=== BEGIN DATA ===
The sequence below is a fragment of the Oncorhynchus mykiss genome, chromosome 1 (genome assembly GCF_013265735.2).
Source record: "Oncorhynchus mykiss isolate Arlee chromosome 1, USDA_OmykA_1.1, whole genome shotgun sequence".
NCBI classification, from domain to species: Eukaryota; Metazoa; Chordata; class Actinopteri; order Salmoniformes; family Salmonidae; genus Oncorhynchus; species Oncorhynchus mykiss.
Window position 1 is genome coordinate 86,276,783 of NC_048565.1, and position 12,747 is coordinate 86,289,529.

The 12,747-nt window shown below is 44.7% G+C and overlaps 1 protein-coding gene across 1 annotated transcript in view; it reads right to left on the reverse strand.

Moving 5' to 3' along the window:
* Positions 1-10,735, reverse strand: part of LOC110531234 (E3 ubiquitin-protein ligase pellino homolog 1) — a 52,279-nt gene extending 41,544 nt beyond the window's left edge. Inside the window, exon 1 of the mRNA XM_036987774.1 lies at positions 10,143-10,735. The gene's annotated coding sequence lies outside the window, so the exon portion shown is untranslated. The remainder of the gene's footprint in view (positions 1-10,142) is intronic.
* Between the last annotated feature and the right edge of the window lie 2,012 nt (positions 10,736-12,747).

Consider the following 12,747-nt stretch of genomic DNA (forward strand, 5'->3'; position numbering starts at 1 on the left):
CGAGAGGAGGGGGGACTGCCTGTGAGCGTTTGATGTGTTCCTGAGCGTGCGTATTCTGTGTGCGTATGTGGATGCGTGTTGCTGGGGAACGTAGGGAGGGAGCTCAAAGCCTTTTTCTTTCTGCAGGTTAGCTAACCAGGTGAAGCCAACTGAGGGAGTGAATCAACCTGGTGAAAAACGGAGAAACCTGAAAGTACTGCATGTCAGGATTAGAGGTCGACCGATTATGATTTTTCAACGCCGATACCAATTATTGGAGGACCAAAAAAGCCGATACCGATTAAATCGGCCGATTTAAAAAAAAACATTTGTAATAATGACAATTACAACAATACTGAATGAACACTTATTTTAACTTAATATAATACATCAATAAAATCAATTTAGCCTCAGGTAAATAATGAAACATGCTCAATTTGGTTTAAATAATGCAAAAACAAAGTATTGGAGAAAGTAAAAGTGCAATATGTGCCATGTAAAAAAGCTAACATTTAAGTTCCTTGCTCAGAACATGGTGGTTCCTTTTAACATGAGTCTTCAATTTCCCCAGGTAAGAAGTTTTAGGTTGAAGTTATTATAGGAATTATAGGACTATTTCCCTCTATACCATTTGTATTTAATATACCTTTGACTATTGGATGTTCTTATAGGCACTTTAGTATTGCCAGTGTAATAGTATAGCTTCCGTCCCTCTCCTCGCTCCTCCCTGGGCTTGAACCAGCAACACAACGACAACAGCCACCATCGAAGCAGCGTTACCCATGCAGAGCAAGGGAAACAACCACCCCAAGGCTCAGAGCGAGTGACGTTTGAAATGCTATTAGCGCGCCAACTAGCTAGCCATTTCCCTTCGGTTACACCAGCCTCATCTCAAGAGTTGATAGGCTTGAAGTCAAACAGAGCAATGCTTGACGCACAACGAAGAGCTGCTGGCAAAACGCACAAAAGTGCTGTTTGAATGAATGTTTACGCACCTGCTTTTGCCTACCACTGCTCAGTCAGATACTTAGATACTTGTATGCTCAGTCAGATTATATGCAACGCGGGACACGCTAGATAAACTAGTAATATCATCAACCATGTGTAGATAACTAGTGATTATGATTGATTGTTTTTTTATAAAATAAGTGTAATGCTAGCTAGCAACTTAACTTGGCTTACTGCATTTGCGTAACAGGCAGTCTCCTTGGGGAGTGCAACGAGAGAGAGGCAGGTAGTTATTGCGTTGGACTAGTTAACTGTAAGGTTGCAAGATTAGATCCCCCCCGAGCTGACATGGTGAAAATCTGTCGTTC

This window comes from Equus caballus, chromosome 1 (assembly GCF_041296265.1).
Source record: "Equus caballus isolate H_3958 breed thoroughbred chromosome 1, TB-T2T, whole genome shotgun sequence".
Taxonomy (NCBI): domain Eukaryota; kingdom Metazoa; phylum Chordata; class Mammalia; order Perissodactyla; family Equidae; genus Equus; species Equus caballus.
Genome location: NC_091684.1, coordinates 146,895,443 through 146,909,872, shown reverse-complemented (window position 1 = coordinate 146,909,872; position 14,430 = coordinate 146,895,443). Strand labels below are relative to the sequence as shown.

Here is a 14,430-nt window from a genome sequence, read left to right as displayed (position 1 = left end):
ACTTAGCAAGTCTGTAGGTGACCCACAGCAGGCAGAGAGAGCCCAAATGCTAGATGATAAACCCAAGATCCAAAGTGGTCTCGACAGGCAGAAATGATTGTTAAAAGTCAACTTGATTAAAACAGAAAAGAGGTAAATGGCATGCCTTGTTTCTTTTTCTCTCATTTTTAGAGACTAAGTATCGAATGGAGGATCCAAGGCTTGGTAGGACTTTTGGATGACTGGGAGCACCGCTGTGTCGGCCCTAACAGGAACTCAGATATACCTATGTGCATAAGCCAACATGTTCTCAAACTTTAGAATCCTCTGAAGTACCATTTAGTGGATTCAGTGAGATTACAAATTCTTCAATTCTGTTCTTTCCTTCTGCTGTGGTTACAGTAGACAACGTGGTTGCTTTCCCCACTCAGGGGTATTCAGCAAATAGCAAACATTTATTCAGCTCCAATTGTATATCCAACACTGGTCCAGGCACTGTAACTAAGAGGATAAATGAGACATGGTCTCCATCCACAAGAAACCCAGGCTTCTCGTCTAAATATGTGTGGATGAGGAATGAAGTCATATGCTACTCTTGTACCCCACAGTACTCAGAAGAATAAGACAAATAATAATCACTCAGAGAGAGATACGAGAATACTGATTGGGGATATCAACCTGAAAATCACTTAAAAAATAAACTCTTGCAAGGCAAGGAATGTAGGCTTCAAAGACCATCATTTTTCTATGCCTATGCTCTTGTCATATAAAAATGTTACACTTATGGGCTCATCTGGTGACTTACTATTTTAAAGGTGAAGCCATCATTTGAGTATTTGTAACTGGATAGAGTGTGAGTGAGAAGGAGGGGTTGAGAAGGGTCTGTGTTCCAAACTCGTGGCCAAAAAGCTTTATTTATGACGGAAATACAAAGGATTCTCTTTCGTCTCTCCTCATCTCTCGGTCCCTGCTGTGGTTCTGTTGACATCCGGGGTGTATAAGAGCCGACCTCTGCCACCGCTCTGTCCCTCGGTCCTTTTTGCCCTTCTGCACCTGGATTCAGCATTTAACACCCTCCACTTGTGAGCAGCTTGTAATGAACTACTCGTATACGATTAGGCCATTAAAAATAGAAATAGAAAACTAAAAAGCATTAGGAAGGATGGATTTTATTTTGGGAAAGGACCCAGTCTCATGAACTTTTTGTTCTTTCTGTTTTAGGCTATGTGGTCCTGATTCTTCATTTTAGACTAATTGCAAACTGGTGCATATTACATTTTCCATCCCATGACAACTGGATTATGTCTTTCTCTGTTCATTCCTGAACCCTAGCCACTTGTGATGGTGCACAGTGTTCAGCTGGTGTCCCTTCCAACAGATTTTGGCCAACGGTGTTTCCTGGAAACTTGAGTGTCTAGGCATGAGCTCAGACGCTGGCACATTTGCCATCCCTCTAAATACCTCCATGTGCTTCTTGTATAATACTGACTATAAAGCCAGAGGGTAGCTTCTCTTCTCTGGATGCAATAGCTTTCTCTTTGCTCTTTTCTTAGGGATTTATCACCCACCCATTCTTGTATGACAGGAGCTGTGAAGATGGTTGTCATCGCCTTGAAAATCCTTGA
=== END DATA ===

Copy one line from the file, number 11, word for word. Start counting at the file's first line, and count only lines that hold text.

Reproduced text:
This window comes from Equus caballus, chromosome 1 (assembly GCF_041296265.1).